4. Future Fuels

    In the scramble to develop more environmentally friendly transportation methods, a wide range of questions must be answered, including how automobiles may best be powered. Biomass might be an important source for that power, either to generate electricity for electric vehicles, or to make ethanol for combustion vehicles. Campbell et al. (p. 1055; published online 7 May; see the Policy Forum by Ohlrogge et al.) examined each approach's demands on land-use, using a lifecycle assessment model, for a range of energy feedstocks, conversion methods, and vehicle types. In nearly all cases, bioelectricity would have a significantly higher net transportation efficiency per area of land used than bioethanol, owing to the greater efficiency of electric engines. Furthermore, bioelectricity would result in a smaller CO2 burden. Thus, bioelectricity could represent an important bridge to more advanced transportation technologies with less environmental impact.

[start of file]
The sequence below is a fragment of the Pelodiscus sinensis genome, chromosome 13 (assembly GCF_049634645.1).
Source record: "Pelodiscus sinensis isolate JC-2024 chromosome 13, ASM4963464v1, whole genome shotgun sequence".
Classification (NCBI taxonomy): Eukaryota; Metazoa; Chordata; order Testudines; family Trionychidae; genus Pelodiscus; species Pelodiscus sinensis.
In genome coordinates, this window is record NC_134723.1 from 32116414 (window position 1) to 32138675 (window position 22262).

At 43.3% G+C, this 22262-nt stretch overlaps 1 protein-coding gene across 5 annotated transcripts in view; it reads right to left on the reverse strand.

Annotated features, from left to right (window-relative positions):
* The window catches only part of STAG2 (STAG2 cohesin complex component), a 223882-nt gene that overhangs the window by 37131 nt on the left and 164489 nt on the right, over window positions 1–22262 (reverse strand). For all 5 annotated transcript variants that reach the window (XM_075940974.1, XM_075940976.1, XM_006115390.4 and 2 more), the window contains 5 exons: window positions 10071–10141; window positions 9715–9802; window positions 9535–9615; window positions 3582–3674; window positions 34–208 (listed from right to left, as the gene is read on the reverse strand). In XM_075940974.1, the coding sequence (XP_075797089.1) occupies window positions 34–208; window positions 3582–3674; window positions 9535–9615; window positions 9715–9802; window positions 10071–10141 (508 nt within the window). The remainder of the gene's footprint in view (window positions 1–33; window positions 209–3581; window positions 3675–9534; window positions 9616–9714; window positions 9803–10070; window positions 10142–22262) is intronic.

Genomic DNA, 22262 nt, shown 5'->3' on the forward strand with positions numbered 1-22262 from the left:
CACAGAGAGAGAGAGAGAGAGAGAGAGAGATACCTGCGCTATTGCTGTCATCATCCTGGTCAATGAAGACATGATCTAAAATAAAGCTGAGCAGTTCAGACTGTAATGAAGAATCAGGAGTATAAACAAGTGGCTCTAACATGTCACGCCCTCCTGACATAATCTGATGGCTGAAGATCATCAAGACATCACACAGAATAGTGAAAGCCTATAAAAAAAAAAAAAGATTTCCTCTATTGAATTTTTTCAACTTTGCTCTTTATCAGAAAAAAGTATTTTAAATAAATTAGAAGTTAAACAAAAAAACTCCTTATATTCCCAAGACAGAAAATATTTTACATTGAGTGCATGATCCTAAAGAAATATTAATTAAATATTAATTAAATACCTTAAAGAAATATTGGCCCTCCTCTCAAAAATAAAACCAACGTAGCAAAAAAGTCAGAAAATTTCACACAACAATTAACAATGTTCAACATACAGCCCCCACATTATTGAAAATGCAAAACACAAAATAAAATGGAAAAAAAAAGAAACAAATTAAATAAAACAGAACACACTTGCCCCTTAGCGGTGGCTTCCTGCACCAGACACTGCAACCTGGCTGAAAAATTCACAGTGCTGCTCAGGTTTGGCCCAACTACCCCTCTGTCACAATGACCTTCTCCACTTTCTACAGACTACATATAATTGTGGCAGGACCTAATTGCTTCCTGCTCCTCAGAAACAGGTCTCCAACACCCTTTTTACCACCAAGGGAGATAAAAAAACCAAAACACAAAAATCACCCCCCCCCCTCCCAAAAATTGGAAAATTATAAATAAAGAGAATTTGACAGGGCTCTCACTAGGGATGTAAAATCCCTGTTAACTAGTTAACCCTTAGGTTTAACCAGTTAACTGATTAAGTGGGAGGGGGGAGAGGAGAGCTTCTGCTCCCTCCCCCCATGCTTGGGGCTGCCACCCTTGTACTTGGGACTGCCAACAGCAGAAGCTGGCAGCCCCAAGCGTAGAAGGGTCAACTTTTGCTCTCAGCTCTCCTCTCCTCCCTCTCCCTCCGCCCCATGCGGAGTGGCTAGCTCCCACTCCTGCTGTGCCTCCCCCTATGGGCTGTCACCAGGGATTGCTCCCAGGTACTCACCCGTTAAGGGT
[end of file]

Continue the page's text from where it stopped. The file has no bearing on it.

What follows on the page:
5. “Lake” Victoria?

    After having explored the Eagle and Endurance craters, which are separated by only 800 meters, the Mars Exploration Rover Opportunity spent 2 years at Victoria, a much larger impact crater located 6 kilometers south across Meridiani Planum. Sedimentary rocks previously analyzed at Eagle and Endurance point to local environmental conditions that included abundant liquid water in the ancient past. Now, an analysis of rocks in the walls of Victoria by Squyres et al. (p. 1058) reveals that the aqueous alteration processes that operated at Eagle and Endurance also acted at Victoria. In addition, sedimentary layering in the crater walls preserves evidence of ancient windblown dunes.

  6. Getting Below the Surface


    Two-dimensional electron systems have proved to be a productive area for the study of low-dimensional transport. Despite decades of intense effort, the actual dispersion of the electronic excitations—how their energy behaves as a function of momentum as the they move through their two-dimensional space—have eluded experiments. This elusiveness is due to the samples being thin and buried. Kukushkin et al. (p. 1044; published online 30 April; see the Perspective by Simon) now introduce a technique based on launching surface acoustic waves through the sample. The excitations “ride” these waves, with their energy and momentum mapped out using pulses of laser light. The technique should also be applicable to other hard-to-get-at electronic systems.